WearCheck launches viscosity testing kit

WearCheck has launched a viscosity test kit known as the WearCheck Rheo-stick. The Rheo-stick got its name from the word “rheology”, which is a branch of physics that deals with the study of the deformation and specifically the flow of matter, such as lubricating oils.

The Rheo-stick is a visual viscosity comparator, which measures the viscosity of a lubricant at room temperature. However, it does not measure the physical viscosity of the oil in centistokes and cannot give an indication of the chemical composition of the oil nor identify specific contaminants nor degradation by-products.

Technical manager for WearCheck, Steven Lumley, elaborates: “It is important to know the viscosity (thickness) of a lubricant because this determines its film strength and its efficiency in preventing friction between moving parts. Thick oil has a high viscosity, and thin oil has a low viscosity.”

To perform the viscosity comparator test, you require two clean 5ml syringes, the Rheo-stick, a sample of the used oil in question, a reference sample of new oil of the same brand/grade and finally a flat surface on which to work.

To measure viscosity:

Step 1:

Once you have taken your sample of used oil, allow sufficient time for the oil sample to cool down approximately to room temperature. It is essential that both the used oil sample and the unused oil sample are at the same temperature.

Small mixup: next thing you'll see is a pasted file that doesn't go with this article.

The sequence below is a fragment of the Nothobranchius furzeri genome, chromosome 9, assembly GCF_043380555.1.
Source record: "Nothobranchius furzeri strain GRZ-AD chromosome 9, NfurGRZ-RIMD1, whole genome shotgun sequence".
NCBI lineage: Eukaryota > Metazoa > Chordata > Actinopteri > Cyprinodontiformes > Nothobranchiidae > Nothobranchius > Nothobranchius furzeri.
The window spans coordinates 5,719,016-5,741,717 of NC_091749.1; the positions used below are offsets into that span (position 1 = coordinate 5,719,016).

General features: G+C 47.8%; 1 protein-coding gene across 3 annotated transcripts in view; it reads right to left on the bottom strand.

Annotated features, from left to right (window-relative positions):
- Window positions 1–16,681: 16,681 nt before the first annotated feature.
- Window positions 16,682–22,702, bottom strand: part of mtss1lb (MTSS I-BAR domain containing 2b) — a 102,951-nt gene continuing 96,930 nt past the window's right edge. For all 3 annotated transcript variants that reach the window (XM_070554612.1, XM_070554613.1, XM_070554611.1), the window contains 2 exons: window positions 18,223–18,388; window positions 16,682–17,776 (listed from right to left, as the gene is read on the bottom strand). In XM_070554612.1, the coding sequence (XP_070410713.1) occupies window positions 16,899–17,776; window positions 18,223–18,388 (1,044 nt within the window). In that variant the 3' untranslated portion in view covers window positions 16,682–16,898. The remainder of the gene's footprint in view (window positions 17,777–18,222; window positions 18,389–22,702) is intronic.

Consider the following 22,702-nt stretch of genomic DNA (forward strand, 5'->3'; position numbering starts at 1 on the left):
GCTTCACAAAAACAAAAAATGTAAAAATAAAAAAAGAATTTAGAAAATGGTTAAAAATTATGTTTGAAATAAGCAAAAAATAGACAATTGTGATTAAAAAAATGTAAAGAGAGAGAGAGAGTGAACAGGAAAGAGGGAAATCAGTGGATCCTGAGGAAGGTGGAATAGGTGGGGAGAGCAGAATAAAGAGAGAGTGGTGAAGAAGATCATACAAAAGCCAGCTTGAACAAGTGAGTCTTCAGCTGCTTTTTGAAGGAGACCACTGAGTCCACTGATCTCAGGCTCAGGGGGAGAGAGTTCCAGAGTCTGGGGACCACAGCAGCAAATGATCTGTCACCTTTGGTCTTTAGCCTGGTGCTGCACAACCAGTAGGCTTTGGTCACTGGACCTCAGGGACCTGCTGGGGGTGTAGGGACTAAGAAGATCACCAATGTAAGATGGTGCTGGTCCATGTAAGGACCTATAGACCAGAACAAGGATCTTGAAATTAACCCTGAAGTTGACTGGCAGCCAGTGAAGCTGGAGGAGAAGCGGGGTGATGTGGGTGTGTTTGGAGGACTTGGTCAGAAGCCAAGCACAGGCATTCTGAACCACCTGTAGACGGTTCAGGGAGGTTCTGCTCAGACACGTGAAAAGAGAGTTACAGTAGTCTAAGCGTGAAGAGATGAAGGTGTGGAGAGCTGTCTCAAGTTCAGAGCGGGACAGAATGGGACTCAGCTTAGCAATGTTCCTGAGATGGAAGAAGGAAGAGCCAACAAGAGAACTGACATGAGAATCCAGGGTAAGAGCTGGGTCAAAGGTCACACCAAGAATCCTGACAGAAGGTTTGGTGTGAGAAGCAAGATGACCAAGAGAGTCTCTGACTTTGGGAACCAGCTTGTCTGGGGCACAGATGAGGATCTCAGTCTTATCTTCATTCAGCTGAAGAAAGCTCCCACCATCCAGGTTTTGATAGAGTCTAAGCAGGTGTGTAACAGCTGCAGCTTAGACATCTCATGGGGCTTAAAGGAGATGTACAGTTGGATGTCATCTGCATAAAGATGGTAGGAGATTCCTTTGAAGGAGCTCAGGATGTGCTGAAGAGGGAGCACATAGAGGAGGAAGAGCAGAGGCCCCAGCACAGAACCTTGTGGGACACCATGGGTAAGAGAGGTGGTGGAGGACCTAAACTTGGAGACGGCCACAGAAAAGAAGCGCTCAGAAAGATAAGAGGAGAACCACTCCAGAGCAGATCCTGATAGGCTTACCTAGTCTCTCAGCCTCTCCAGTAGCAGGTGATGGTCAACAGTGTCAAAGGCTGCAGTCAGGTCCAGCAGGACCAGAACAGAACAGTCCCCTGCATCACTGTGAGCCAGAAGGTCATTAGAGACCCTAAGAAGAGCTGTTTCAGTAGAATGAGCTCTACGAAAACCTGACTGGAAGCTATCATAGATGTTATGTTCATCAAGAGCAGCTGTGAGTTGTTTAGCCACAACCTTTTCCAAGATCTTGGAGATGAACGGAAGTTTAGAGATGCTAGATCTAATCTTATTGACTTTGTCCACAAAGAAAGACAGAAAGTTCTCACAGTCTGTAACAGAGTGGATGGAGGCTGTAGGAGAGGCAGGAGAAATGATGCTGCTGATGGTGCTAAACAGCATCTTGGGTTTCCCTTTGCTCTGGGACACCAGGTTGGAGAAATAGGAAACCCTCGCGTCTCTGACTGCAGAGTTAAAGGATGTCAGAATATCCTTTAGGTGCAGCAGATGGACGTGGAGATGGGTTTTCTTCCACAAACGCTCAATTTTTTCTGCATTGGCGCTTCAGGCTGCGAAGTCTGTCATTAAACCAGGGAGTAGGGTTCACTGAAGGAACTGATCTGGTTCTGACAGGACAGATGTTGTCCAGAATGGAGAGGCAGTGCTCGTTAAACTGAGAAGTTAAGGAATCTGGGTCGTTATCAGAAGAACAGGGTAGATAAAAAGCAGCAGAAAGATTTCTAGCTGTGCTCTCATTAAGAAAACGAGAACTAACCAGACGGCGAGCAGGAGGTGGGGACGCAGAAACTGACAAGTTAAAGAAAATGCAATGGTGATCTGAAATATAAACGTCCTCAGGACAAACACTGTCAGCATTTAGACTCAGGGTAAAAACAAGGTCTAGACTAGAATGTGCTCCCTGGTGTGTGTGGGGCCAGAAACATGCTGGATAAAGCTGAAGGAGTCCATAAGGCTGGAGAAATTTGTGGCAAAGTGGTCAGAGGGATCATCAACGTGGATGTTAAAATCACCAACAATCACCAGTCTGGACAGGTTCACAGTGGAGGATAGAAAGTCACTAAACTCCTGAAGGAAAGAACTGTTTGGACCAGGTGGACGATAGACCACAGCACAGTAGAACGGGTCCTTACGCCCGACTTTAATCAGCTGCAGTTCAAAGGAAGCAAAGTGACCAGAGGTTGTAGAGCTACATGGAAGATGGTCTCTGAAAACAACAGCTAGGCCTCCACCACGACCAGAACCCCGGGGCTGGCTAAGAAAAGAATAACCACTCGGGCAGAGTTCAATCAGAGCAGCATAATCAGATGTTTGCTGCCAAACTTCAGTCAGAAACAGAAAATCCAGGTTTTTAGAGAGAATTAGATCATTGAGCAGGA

Step 2:

When at room temperature, add 5ml of used oil to the used oil reservoir on the Rheo-stick by means of a clean 5ml syringe. Using new oil of the same brand/grade as the used oil, add 5ml to the fresh oil reservoir by means of a clean 5ml syringe. The reservoirs must be filled with exactly 5ml of oil, therefore the use of syringes is highly recommended.

Step 3:

Tilt the viscosity comparator until it rests on the angled base at the opposite end from the reservoirs and allow the oil to run down the channels. When the new oil reaches the mid-point on the scale, return the Rheo-stick to the horizontal.

Observe the point reached by the used oil. If the used oil has not reached the scale, then the viscosity is higher than the new oil. A high viscosity could be attributed to oxidation or degradation due to extended oil drain intervals, high operating temperatures, presence of water, presence of other oxidation catalysts or the addition of an incorrect lubricant.

If the used oil has overrun the scale, then the viscosity is lower than the new oil. A low viscosity could be attributed to degradation of the viscosity index improver (VII) additive in the oil as a result of shear or due to the use of an incorrect lubricant during refilling and topping-up procedures or fuel dilution.

Step 4:

After termination of the test, clean the equipment with a suitable degreasing solvent and dry thoroughly with the WearCheck laboratory tissues. Dispose of the waste tissues in accordance with regulatory disposal legislation practices.

For more information, visit www.wearcheck.co.za